World Cup final: Five things to watch for in Germany-Argentina

Martin Rogers

RIO DE JANEIRO – For the third time in eight World Cups, the two finalists are Argentina and Germany, two countries with fine soccer traditions. To be fair, plenty of countries have fine soccer traditions, without having been able to turn it into anything tangible, so this one is a little bit extra special.

You have a player for the ages in Lionel Messi against a team for the ages in Germany and it is all going to go down at the iconic Maracana Stadium in a regal rumble for the biggest prize in soccer.

Even if you’re still pining for the United States after their valiant but ultimately doomed effort, or if you have little affection or affiliation to either of these countries, this is something well worth watching.

There is nothing in soccer quite like the World Cup final and after the 2010 version was duller than usual, we are due for a blockbuster. Heck, it is a big enough occasion that LeBron James made sure he got Decision II out of the way in time to be present for it.

Here are five things to look out for in Sunday’s epic showdown, which begins at 3 p.m. ET on ABC.

Messi vs. Mats 

It doesn’t always take a well-known defender to stop Lionel Messi; unheralded Dutchman Ron Vlaar did a fine job of it over the course of 120 minutes in Argentina’s semifinal victory over the Netherlands.

It does take a good one though, and Germany most certainly has one of those in Mats Hummels. The Borussia Dortmund player is quick and mobile, ferociously strong, and fully deserving of his place on the 10-man shortlist for player of the tournament.

He won’t win it – defenders almost never do – but he won’t care too much if he is able to stifle Argentina’s diminutive maestro and help his team to the trophy.

As for Messi, the weight of the world and an expectant Argentine population is on his tiny but extraordinarily talented shoulders. His dad says he’s tired, but he’ll leave nothing in the locker for this one. Expect fun and fireworks.

Kroos control

Real Madrid has picked itself up a genuine star in Toni Kroos, who will leave Bayern Munich and head to Spain after the World Cup is done.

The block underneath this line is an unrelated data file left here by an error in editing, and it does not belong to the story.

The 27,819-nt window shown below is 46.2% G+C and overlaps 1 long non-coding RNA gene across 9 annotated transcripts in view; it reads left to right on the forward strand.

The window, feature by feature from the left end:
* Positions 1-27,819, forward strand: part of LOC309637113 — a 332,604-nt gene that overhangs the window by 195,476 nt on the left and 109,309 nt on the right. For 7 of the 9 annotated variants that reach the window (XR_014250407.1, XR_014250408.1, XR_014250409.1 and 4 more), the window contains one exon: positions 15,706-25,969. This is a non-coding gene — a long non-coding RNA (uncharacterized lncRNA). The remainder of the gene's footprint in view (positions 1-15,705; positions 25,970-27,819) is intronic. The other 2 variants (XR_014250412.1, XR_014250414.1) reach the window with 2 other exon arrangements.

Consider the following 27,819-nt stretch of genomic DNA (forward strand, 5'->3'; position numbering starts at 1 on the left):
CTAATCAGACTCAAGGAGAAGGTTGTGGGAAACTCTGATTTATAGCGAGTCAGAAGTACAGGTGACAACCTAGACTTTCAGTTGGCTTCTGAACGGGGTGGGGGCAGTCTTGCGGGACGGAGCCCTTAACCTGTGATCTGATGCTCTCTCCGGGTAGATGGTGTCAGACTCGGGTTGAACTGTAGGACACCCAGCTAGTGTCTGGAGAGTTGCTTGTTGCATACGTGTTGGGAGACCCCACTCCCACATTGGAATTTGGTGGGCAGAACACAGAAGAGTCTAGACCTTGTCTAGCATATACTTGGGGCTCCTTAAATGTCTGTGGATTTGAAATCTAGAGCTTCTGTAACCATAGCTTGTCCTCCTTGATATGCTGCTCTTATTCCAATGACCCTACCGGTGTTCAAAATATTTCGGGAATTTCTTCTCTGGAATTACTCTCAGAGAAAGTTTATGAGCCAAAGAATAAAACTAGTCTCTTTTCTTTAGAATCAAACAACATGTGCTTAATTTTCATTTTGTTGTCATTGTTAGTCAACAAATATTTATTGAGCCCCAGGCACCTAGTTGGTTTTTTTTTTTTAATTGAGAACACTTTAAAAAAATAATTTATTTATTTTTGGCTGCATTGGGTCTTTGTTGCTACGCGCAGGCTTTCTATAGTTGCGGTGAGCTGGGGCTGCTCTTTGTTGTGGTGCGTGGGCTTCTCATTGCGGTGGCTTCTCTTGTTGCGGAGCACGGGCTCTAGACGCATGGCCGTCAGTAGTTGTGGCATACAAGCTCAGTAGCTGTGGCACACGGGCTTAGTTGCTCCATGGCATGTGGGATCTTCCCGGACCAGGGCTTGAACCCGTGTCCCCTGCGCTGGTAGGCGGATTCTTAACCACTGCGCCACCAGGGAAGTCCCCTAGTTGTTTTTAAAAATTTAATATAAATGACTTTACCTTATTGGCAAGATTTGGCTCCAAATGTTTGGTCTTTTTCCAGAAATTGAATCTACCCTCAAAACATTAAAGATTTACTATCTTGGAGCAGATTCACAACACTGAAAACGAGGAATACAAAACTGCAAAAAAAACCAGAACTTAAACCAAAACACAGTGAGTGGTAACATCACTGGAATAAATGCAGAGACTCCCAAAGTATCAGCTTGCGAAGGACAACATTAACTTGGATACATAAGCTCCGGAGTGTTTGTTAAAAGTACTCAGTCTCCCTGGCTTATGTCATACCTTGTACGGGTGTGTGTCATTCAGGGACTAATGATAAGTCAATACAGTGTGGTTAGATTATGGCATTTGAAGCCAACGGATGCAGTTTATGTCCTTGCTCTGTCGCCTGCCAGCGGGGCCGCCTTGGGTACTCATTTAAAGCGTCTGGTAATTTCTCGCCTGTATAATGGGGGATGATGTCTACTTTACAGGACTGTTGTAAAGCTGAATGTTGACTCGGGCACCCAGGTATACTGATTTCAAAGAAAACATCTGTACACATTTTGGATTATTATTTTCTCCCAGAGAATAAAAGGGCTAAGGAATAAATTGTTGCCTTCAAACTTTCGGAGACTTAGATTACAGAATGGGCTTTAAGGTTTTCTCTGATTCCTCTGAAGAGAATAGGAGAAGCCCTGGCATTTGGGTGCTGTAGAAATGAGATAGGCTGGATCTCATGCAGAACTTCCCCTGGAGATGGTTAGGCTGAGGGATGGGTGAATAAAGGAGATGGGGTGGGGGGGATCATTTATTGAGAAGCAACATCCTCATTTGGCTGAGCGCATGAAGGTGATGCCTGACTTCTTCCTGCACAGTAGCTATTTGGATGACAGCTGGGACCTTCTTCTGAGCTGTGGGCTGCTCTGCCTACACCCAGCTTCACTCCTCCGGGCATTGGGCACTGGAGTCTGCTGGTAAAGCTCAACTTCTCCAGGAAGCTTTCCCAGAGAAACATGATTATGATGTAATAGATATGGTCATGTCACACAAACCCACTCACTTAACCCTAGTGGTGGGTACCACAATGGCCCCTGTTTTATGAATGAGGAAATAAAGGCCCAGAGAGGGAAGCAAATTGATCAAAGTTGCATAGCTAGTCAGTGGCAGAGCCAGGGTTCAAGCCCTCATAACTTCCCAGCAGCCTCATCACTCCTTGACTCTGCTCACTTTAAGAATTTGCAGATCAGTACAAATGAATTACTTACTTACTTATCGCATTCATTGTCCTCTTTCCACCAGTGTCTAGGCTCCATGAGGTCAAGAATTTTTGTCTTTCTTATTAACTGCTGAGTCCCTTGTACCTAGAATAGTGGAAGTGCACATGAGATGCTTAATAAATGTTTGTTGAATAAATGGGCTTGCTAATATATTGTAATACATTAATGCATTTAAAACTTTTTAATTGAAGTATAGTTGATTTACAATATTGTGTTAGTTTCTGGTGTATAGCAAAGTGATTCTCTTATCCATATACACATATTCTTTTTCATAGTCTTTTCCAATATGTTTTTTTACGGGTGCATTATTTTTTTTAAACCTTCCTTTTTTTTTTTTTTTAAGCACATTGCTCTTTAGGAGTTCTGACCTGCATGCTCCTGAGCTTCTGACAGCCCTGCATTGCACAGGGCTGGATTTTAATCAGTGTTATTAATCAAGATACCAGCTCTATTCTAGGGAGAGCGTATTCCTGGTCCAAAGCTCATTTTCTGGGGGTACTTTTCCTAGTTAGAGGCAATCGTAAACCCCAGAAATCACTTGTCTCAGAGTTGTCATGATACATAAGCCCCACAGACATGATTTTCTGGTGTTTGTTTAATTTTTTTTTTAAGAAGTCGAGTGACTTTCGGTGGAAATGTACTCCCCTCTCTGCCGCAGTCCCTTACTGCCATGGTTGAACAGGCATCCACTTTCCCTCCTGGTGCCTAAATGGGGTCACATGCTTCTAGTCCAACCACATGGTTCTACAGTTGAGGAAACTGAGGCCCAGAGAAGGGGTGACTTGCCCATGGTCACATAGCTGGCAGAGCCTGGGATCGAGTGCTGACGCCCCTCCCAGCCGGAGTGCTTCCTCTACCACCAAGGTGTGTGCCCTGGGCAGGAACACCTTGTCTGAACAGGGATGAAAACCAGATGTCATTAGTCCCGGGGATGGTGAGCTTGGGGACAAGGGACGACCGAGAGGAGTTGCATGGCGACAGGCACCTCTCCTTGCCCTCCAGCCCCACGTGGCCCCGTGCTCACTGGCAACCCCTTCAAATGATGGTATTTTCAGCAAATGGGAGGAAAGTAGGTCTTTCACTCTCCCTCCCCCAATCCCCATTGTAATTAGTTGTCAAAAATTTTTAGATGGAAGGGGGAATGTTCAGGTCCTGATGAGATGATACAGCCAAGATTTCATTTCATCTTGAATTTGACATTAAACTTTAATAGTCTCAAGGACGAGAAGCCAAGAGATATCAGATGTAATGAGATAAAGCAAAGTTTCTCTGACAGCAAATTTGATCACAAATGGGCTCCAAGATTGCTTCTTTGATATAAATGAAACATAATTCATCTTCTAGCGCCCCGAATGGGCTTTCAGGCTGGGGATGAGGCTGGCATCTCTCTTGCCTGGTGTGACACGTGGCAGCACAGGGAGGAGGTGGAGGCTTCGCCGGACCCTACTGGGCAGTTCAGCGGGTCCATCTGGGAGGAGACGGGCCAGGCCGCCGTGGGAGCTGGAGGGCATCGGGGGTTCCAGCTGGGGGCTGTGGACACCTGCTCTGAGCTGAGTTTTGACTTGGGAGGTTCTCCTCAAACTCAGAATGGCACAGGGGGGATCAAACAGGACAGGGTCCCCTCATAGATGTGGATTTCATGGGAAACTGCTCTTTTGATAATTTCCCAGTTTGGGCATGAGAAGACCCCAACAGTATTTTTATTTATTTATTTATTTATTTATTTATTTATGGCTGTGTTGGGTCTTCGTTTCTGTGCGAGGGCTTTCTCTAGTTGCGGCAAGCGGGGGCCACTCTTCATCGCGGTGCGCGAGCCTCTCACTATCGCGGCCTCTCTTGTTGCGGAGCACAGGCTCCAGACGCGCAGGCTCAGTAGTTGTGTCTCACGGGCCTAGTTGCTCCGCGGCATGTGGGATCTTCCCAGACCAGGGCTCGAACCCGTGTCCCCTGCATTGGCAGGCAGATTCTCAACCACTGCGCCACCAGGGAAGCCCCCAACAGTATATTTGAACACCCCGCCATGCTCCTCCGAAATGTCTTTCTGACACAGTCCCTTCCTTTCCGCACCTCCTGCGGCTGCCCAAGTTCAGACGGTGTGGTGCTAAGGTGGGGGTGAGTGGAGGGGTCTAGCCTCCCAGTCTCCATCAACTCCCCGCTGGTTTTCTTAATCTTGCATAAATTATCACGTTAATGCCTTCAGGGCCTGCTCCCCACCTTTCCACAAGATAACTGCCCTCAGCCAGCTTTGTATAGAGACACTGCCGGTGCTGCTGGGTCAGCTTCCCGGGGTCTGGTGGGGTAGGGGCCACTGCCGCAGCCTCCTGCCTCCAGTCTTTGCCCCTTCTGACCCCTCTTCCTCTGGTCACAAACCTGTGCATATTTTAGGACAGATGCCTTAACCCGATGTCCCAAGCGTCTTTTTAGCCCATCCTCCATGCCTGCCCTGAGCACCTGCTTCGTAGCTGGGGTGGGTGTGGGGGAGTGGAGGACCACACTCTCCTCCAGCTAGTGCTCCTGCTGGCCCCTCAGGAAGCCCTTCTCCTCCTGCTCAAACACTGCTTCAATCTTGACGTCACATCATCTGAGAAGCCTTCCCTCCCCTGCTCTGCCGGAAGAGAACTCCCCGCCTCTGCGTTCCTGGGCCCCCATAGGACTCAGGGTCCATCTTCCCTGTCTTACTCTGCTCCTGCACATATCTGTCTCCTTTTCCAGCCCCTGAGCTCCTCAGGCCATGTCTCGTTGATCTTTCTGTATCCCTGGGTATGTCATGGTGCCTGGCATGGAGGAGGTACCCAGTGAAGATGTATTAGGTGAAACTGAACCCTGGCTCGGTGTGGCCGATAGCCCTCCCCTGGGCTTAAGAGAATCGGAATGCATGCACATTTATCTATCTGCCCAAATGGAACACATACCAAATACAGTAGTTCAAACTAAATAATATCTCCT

Germany has been mightily grateful for his impact, never more so than in his remarkable performance in the 7-1 semifinal thrashing of Brazil.

Kroos doesn’t do magazine covers and modeling shoots, and he’s not a big target for cash-wielding sponsors, but he is one of the best and most effective players in the game and still might have his best years ahead of him.

If Argentina can’t shut him down, it is in a world of trouble.


Playing through the pain barrier is part of being a top athlete. And then…there is Javier Mascherano. Not content with suffering a likely concussion and carrying on regardless, the Argentina holding midfielder said he tore a part of his body that should never be torn in making a game-saving tackle in the semi.

He is a one-man engine room for his team, a dogged and determined workhorse who refuses to know when to quit. Some look at Messi’s improved form as the chief reason for Argentina’s run to the final, but those in the know point to the ever-present toil of Mascherano.

Penalty precision

Argentina calmly knocked home four penalties from four attempts in its semifinal shootout and goalkeeper Sergio Romero saved two, so the South American side must have the advantage if it goes to 120 minutes and more on Sunday. Right?

Not even close. This is Germany we are talking about, the most dominant penalty kick-taking nation in soccer history. Germans just don’t miss from the spot, and Manuel Neuer is a beast between the posts.

Joachim Loew’s side won’t be afraid of things being still tied after extra-time, not one bit.

Instant forgiveness?

Now why on earth would Brazil want Germany, the nation that inflicted such a devastatingly painful blow upon it as recently as Tuesday, to win the World Cup?

The answer lies in its opponent. The only thing worse for Brazil than failing to lift the trophy itself would be to see hated regional rival Argentina come to its home and win the Cup.

With that unthinkable reality now just 90 possible minutes away, Brazilians are nervous and are prepared to get loud and proud in support of Germany at Maracana.

It is going to be quite a scene, as thousands of Argentinean fans have poured over the border to support their team.

It’ll be loud, just as it should be. Tune in, it’s going to be good.